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$176,000 Awarded in Attorney Fees

A federal district court in Illinois entered an award of $163,276 in attorney fees and $12,398 in costs pursuant to 42 U.S.C. § 1988 to prisoner plaintiffs who won $130,000 in damages at a jury trial after being beaten by prison guards. The court discussed the appropriate standard to award attorney fees and applied that standard based on the quality of the legal work done before it. The court discussed avoiding "double billing" for duplication of work done by multiple attorneys in the same case but commented favorably on attorneys dividing up the work in a complex case to reduce the workload.

The court overruled the defendants' objections to "grouped entries" for fees as being unrealistic and unreasonable. "It is especially ironic when it comes from an office that keeps no time records whatever (although this court has often urged public law offices, the Attorney General, the State's Attorney, the Corporation Counsel, to do so, in part because that could provide a comparative set of figures that would facilitate the review of fee petitions as to their reasonableness)."

The court noted that the fee award was especially appropriate given the difficult nature of this type of case, i.e. excessive force that pits the testimony of convicted prisoners against prison guards. It also noted that the defendants had offered $20,000 to settle all the claims and the plaintiffs went on to recover $130,000. See: Cooper v. Casey, 897 F. Supp. 1136 (ND IL 1995).

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Related legal case

Cooper v. Casey

DARNELL COOPER, et al., Plaintiffs, v. MICHAEL CASEY, et al., Defendants.

No. 93 C 1116


897 F. Supp. 1136; 1995 U.S. Dist. LEXIS 14094

September 26, 1995, Decided

September 26, 1995, filed


COUNSEL: Attorney(s) for Plaintiff or Petitioner: Steven Douglas McCormick, Roger L. Taylor, Barry E. Fields, and Sarah R. Marmor, Kirkland & Ellis, (Chicago).

Attorney(s) for Defendant or Respondent: Sandra Ann Castillo, Andrew Neal Levine, Terrance McWhorter, Illinois Attorney General's Office; Susan Takata O'Leary, Illinois Department of Corrections. Norma Jean Guess, Daniel C. Shapiro, Moss & Bloomberg, Ltd.

JUDGES: Milton I. Shadur, Senior, United States District Judge

OPINIONBY: Milton I. Shadur



After the March 21, 1995 entry of judgment in accordance with the jury's verdict in plaintiffs' favor in this 42 U.S.C. § 1983 n1 action against a number of Stateville Correctional Center personnel, followed by this Court's May 1 ruling on defendants' post-trial motions, plaintiffs' appointed counsel filed a petition for the award of fees and expenses under Section 1988. It then took three more months for that subject to become ripe for decision (defendants filed a lengthy response to the petition--27 pages plus 3/4 inches of exhibits--causing plaintiffs' Reply Memorandum to occupy 23 pages plus somewhat less bulky exhibits). And the detailed nature of those submissions, [**2] together with this Court's intervening involvement in other cases and other matters on its calendar, has delayed the fees and expenses decision until now.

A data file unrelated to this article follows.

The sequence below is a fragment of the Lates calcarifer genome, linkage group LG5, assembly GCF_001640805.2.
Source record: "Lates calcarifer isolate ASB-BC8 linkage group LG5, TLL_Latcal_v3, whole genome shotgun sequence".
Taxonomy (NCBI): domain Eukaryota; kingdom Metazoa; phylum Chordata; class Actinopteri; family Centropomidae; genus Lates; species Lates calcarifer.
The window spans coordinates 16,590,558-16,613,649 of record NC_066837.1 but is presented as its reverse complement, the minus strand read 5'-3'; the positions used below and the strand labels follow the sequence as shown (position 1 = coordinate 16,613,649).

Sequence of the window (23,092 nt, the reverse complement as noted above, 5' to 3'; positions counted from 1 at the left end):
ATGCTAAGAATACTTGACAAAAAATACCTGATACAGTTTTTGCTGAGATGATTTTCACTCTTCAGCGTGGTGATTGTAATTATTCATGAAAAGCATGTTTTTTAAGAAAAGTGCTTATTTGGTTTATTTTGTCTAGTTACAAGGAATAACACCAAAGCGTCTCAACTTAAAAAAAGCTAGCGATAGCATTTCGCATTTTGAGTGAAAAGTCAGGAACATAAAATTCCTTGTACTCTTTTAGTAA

n1 Further citations to Title 42 provisions will simply take the form "Section --."

This Court's careful review of all aspects of the parties' submissions compels the conclusion that plaintiffs' Reply Memorandum, like all the earlier efforts of plaintiffs' appointed counsel on behalf of their clients, reflected time well spent. Instead of slavish adherence to the raw computer printout, the appointed counsel for plaintiffs have cut back substantial amounts of time--both originally before the petition was filed initially, then post-filing after conferring with defense counsel, and most recently in P.R. Mem. Ex. 1. What now remains for decision are defendants' continuing objections to the time devoted by appointed counsel and to the hourly rates sought to be applied to that time. As [*1138] the ensuing discussion reflects, this Court has concluded that on both of those [**3] subjects the Reply Memorandum deals with the issues fully and far more persuasively than Defendants' Response to Plaintiffs' Fee petition.

To begin with, there is no question that plaintiffs, though they were not successful on every aspect of their claim, are "prevailing parties" within the meaning of controlling case law (see Farrar v. Hobby, 506 U.S. 103, 113 S. Ct. 566, 573, 121 L. Ed. 2d 494 (1993)). And by sharp contrast with Farrar, plaintiffs' success was meaningful indeed: They won $ 130,000 in damages (even after this Court's post-trial reduction of the jury verdict, which overrode the jury's determination as to one of the codefendants), and they did so in a type of case that is always difficult for plaintiffs--a claim of in-prison excessive force, where the jury must choose between the conflicting testimony of convicted felons on the one hand and correctional officials on the other. n2

n2 P.R. Mem. 3 reports that after completion of the depositions, plaintiffs' appointed counsel "were willing to open a dialog with defendants regarding settlement," and they told defense counsel "that a total of $ 20,000 would settle all claims in the case." Not only was that offer rejected, but defendants refused to make any counteroffer.